First Advisor

Jerry Lansdowne

Date of Publication


Document Type


Degree Name

Doctor of Philosophy (Ph.D.) in Urban Studies


Urban Studies




Hospitals -- Prospective payment -- United States, Hospitals -- Admission and discharge -- United States, Older people -- Medical care -- United States



Physical Description

1 online resource (3, vii, 333 pages)


In recognition of the inherently inflationary nature of retrospective reimbursement, the Reagan Administration enacted legislation that substantially changed Medicare's hospital reimbursement system. The Prospective Payment System (PPS) mandated paying hospitals a fixed payment, set in advance, based on the patient's diagnosis rather than retrospectively paying for all services delivered to a patient. Critics contend that PPS introduces incentives for hospitals to conserve resources during the hospital stay and to shift care to less costly settings, both potentially affecting quality of care to the elderly. The question addressed by this dissertation is whether there were changes in the discharge health status and post-hospital placement of Medicare beneficiaries as a result of the implementation of PPS.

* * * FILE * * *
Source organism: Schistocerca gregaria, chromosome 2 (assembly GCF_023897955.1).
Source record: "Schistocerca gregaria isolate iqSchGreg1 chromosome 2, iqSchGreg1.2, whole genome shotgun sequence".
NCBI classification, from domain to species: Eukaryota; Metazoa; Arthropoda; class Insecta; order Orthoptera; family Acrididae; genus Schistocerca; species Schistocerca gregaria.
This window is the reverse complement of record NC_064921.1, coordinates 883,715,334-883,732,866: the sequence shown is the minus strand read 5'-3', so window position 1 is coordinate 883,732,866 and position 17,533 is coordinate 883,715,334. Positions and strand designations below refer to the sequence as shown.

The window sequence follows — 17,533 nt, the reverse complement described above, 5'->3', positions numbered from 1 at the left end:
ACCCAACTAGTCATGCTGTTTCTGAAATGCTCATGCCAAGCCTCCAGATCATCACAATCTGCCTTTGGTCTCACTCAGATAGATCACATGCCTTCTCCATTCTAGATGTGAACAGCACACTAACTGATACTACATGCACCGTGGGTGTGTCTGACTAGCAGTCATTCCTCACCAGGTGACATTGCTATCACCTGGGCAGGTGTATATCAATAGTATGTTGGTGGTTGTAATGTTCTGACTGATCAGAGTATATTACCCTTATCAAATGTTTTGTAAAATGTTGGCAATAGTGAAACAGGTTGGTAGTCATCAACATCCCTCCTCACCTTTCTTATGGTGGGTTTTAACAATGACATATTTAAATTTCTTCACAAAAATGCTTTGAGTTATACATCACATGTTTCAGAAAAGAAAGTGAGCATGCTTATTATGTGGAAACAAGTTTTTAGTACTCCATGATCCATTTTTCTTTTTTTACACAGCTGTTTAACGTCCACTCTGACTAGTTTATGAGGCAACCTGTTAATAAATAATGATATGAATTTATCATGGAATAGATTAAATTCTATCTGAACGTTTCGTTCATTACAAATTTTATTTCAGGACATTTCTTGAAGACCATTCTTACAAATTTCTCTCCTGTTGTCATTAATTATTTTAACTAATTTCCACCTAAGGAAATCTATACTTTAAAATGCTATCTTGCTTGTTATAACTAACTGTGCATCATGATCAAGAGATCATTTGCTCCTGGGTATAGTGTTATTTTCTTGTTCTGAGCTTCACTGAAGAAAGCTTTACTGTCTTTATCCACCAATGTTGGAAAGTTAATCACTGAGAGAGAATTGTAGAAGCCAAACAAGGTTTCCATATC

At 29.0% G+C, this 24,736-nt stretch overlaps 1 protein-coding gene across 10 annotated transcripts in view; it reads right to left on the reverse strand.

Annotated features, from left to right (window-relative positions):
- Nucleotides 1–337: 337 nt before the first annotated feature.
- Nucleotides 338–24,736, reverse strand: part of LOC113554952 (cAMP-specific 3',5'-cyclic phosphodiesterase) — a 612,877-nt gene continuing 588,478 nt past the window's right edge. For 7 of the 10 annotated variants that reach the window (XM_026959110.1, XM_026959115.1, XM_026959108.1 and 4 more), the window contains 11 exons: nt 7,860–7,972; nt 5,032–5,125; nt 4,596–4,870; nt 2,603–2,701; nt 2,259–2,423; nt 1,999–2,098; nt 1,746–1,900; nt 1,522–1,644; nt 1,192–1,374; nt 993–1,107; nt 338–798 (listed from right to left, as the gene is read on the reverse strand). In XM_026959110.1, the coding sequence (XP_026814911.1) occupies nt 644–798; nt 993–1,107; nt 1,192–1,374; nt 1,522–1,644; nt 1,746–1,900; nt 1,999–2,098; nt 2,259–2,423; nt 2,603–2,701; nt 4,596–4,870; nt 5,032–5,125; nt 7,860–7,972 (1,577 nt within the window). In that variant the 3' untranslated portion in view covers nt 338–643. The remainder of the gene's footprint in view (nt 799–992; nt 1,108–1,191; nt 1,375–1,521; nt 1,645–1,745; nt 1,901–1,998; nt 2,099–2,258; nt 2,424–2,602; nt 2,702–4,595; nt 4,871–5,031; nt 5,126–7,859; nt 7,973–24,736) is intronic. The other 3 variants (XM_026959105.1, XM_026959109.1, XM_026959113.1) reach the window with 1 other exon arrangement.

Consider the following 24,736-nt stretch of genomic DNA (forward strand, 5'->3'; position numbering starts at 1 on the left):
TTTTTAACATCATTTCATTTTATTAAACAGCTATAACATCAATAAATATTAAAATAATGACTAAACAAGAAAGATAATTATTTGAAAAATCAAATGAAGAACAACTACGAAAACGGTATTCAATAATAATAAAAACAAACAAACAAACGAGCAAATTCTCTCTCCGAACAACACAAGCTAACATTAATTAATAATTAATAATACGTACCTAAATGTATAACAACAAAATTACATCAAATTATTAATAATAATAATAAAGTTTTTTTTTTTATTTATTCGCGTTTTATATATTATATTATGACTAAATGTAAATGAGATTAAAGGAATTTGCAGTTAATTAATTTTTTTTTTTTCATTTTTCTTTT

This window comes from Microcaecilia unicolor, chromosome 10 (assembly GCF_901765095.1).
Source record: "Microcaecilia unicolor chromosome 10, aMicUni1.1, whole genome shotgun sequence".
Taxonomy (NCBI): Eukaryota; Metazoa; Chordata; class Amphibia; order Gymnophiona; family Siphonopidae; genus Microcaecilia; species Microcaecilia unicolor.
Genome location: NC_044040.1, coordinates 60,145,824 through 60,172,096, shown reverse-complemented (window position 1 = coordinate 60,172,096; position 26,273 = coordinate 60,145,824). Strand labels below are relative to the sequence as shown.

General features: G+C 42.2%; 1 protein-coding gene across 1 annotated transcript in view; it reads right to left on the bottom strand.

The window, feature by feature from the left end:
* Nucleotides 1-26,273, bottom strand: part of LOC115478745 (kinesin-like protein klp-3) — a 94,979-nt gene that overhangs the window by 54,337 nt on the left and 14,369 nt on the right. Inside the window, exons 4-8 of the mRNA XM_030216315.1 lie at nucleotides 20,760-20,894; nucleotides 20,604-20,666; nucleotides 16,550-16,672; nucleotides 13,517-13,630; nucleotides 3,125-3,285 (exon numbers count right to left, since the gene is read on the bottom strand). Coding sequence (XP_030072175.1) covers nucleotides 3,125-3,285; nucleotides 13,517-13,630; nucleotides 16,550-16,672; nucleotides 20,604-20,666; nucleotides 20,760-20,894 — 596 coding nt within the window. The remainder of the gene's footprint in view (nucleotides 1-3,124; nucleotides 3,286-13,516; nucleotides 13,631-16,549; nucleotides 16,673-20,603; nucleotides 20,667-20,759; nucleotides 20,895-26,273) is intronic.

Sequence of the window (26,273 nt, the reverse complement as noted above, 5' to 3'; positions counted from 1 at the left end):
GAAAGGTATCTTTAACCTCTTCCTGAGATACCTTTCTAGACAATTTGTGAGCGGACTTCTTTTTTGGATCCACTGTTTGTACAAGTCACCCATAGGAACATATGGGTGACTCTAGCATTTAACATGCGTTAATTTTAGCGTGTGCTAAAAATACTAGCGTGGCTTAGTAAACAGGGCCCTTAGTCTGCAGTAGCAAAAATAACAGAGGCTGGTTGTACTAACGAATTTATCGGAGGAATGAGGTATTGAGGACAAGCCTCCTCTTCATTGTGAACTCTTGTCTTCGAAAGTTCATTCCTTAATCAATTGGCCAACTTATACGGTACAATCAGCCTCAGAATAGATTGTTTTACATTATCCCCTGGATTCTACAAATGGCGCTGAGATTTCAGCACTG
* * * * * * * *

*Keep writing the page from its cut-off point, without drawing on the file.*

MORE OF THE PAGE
Using a quasi-experimental time-series PRE/POST design, data was collected from the medical records of 2,619 Medicare beneficiaries (1,258 in the PRE-PPS period; 1,361 in the POST-PPS period) hospitalized between 1981 and 1986. Two large (300+ beds) and two medium-sized (100-300 beds) hospitals, representative of hospitals in the Portland metropolitan area, served as data collection sites. Medical records were selected from five Diagnosis Related Groups (DRGs): three medical DRGs (stroke, heart failure, and pneumonia) and two surgical DRGs (hip replacement and major joint pinning).

Analysis of the data show that overall length of stay declined from 11.3 days in the PRE-PPS period to 8.6 days in the POST-PPS period, a reduction of 2.7 days and significant at the p = $<$.001 level and a significant increase in Dependency between the PRE and POST periods for four of the five DRGs studies (Stroke, Pneumonia, Heart Failure, and Hip Replacement).

Finally, an analysis of differences in post-hospital placements shows a significant increase in POST-PPS placements to home alone (p = $<$.05), home health (p =.01), and for hospital transfers (p = $<$.001). Though limited in its generalizability, the data presented in this dissertation support the contention that Medicare patients are leaving the hospital sooner, in more dependent states of health than before PPS, and that greater numbers of potentially high care patients are being discharged to home and to home health.


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